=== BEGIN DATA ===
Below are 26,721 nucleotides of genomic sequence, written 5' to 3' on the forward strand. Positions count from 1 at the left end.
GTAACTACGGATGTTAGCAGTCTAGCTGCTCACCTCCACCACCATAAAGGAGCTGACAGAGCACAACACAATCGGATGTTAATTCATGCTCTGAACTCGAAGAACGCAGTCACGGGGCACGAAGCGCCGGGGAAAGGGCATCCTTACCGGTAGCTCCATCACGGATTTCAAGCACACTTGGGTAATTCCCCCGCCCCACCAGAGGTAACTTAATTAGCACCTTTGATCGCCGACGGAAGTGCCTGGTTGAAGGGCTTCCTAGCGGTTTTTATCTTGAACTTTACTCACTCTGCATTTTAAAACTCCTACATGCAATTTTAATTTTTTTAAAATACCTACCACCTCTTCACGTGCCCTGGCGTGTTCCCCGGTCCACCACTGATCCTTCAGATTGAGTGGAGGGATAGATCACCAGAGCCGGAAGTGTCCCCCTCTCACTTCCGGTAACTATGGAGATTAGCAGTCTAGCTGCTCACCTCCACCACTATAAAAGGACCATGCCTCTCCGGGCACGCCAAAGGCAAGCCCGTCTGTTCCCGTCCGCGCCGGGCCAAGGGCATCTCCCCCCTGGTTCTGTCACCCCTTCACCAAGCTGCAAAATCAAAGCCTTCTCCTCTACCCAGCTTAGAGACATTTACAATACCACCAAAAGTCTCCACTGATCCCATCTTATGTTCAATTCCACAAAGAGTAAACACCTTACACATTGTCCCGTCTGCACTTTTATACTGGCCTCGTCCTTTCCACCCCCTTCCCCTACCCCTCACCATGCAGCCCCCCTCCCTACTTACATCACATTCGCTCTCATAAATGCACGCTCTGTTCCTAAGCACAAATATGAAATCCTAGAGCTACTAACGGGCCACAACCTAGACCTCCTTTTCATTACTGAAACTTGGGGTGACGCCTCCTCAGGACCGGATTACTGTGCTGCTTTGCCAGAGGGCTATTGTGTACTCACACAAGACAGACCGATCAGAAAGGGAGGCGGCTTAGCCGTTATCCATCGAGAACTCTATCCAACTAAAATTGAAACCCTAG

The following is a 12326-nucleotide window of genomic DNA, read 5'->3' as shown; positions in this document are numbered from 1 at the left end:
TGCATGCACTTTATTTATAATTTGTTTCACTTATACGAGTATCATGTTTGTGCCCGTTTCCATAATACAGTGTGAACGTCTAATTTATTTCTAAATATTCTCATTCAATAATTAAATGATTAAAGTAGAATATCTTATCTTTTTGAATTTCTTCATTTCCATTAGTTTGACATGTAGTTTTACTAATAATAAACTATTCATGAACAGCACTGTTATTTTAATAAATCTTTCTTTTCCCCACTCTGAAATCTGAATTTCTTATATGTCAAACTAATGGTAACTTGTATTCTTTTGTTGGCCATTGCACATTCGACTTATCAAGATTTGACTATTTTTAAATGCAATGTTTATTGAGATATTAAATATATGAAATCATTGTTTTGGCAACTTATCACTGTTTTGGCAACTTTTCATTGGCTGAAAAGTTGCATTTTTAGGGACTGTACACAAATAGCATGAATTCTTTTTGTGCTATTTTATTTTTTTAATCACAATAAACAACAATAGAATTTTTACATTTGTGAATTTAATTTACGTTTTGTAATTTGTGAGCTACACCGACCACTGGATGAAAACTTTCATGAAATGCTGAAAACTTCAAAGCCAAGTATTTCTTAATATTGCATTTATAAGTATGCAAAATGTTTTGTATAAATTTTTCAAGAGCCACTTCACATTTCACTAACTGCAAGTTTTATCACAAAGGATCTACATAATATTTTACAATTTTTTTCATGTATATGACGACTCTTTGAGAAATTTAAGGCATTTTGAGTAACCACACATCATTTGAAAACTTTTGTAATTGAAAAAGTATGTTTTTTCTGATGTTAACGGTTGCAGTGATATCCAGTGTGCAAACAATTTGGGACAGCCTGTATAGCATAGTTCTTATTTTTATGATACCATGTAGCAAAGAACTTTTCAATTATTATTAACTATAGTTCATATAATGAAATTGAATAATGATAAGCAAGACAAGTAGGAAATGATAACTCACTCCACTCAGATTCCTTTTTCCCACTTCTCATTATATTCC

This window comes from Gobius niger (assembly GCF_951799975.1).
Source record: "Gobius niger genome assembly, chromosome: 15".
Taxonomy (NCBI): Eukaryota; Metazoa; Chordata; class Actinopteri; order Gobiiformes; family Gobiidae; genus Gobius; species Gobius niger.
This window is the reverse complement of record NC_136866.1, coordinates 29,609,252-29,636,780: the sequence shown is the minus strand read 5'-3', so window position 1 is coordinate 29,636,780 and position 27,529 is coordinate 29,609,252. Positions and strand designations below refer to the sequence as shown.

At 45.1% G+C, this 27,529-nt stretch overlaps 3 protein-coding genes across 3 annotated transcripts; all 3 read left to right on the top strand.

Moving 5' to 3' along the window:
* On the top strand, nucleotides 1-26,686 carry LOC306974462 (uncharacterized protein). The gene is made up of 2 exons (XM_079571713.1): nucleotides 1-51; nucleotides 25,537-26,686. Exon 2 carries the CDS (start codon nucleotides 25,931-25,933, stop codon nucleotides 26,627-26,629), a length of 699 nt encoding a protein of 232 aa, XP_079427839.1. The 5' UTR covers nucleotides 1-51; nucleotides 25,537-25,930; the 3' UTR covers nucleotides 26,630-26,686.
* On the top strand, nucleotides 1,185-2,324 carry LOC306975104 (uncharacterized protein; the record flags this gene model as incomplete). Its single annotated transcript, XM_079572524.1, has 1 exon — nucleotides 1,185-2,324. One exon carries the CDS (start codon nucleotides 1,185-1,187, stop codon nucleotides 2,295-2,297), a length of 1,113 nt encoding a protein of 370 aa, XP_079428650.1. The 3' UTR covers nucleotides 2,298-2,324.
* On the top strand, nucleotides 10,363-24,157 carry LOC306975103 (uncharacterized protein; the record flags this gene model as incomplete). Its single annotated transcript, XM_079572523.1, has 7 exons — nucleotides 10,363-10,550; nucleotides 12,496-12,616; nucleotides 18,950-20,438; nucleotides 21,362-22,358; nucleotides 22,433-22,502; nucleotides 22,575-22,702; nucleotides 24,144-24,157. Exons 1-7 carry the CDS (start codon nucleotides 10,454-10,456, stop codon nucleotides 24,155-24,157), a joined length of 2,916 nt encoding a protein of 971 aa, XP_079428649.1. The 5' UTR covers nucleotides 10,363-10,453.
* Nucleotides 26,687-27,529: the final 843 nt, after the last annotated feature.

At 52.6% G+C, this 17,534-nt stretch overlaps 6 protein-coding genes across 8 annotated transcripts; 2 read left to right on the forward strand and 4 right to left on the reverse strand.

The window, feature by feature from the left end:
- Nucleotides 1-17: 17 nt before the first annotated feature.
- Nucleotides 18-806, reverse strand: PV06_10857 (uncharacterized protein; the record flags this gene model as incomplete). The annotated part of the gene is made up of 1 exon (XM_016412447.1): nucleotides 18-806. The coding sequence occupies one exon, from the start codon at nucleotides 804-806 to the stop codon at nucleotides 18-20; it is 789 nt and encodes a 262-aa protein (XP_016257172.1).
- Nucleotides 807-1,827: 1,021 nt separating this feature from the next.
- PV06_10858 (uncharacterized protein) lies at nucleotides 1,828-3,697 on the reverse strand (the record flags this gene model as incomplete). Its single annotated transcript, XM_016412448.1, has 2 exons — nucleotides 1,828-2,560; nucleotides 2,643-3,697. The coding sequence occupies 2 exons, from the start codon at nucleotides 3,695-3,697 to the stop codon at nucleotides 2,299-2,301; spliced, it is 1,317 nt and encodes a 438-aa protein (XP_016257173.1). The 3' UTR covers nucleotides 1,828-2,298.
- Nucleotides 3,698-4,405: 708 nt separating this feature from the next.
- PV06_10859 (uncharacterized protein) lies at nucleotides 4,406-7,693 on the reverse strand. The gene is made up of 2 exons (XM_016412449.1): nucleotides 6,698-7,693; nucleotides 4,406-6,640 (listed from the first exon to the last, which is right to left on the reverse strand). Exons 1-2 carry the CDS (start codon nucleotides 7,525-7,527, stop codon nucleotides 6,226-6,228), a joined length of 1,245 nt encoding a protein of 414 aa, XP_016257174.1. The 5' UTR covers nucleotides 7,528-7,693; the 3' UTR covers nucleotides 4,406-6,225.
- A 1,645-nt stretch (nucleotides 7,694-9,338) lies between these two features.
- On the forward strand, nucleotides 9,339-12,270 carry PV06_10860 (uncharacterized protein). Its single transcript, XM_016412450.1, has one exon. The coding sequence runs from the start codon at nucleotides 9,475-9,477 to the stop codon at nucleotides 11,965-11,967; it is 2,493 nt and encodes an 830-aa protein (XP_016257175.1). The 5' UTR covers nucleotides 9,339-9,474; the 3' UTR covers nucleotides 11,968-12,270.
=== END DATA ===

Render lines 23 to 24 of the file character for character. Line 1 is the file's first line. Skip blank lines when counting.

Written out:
- A 1,645-nt stretch (nucleotides 7,694-9,338) lies between these two features.
- On the forward strand, nucleotides 9,339-12,270 carry PV06_10860 (uncharacterized protein). Its single transcript, XM_016412450.1, has one exon. The coding sequence runs from the start codon at nucleotides 9,475-9,477 to the stop codon at nucleotides 11,965-11,967; it is 2,493 nt and encodes an 830-aa protein (XP_016257175.1). The 5' UTR covers nucleotides 9,339-9,474; the 3' UTR covers nucleotides 11,968-12,270.